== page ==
29. (1996). Nuer Dilemmas: coping with money, war, and the state. doi
  30. (1999). Pastoral Land Tenure and Community Conservation: a case study from north-east Tanzania. Pastoral Land Tenure series, no 11.
  31. for Environment and Development). 1992–1999. Pastoral Land Tenure series.
  32. (1997). Winners and losers: household fortunes in the urban peripheries of northern Nigeria’,
  33. (1987). for Conservation of Nature and Natural Resources). doi
  34. (1996). Uduk resettlement’,
  35. (2002). The Conflict between Conventional Conservation Strategies and Indigenous Conservation Systems: the case study of Ngorongoro Conservation Area’.
  36. (2002). Civil Society, Democratization and Conflict Management: recent developments from Tanzania’. Paper presented at the seminar ‘Democratization and Conflict Management in Eastern Africa’,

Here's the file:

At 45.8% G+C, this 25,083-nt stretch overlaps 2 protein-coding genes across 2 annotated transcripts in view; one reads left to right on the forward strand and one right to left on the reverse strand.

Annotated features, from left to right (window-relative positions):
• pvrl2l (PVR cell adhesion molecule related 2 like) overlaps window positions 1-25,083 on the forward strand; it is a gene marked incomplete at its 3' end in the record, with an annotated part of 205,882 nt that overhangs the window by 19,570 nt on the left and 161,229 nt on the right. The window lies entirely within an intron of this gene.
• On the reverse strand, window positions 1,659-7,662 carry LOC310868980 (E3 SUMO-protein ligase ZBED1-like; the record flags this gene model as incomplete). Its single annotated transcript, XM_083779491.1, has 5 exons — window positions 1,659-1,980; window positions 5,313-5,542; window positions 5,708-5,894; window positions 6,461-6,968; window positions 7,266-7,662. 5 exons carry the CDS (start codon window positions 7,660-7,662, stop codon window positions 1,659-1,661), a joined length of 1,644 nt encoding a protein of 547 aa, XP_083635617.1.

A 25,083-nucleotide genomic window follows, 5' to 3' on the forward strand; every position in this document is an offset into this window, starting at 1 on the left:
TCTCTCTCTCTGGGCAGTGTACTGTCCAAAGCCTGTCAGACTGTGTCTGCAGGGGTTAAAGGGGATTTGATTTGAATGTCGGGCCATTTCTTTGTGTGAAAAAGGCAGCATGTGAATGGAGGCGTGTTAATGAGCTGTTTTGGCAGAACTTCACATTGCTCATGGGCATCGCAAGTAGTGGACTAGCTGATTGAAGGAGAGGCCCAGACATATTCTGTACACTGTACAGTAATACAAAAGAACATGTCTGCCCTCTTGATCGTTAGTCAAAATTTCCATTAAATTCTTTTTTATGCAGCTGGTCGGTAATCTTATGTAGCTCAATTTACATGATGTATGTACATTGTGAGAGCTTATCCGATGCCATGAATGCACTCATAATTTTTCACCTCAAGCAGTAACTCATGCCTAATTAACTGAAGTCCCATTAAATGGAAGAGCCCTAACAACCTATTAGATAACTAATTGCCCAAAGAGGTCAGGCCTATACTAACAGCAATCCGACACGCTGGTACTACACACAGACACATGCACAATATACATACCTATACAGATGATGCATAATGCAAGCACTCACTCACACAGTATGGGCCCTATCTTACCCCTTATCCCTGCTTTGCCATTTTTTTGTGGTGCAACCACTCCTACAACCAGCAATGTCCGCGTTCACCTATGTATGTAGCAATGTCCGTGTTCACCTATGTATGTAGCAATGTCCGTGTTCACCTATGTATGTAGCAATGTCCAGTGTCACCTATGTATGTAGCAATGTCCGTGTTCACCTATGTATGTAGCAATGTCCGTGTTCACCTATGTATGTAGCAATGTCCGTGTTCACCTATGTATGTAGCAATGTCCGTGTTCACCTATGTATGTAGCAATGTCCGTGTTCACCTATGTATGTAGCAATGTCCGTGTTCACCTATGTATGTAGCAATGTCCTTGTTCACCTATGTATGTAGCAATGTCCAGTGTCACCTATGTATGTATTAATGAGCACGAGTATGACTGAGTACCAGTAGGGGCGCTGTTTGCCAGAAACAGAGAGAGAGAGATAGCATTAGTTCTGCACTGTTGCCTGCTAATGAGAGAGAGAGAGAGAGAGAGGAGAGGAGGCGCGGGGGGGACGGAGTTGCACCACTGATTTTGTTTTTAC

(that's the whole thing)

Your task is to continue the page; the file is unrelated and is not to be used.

37. (2001). Ethnic clashes’’ and winning elections: the case of Kenya’s electoral despotism’, doi
  38. (1998). Conflict, Age and Power in North East Africa: age systems in transition. doi
  39. (1990). The Loita-Mara Region in historical times: patterns of subsistence, settlement and ecological change’,
  40. (1996). Poverty, politics and pastoralists in East Africa’, Anthropology in Action 33: 11–13. 1996b. Pastures Lost: Barabaig economy, resource tenure, and the alienation of their land
  41. (1998). Custodians of the Commons: pastoral land tenure in East and West Africa. London: doi